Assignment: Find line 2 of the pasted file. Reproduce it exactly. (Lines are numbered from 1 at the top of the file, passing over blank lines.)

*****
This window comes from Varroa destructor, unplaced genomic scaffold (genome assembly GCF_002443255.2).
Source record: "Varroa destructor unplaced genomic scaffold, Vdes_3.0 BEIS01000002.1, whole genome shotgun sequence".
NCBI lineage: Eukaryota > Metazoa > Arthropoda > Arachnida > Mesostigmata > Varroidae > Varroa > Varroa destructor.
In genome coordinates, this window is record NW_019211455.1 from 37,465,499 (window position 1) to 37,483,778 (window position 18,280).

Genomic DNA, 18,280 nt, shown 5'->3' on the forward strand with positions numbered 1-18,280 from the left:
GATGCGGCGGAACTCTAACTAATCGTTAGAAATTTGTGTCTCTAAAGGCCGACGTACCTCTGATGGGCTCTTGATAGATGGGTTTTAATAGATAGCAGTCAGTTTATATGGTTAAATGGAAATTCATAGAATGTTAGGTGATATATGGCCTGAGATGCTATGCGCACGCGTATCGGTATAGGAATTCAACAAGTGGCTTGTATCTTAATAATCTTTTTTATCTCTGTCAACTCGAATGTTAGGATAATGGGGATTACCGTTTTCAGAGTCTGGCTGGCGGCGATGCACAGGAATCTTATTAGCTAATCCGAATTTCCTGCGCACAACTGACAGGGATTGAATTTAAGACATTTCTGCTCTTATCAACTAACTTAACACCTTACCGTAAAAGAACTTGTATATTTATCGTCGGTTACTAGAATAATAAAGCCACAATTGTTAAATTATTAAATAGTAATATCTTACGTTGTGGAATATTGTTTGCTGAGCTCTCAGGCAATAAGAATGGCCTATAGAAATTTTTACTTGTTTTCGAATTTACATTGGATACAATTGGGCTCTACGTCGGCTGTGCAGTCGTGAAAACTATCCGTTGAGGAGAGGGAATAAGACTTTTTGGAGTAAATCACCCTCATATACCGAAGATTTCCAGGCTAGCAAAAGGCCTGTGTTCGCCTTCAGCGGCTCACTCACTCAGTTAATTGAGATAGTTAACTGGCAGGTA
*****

Source record: "Varroa destructor unplaced genomic scaffold, Vdes_3.0 BEIS01000002.1, whole genome shotgun sequence".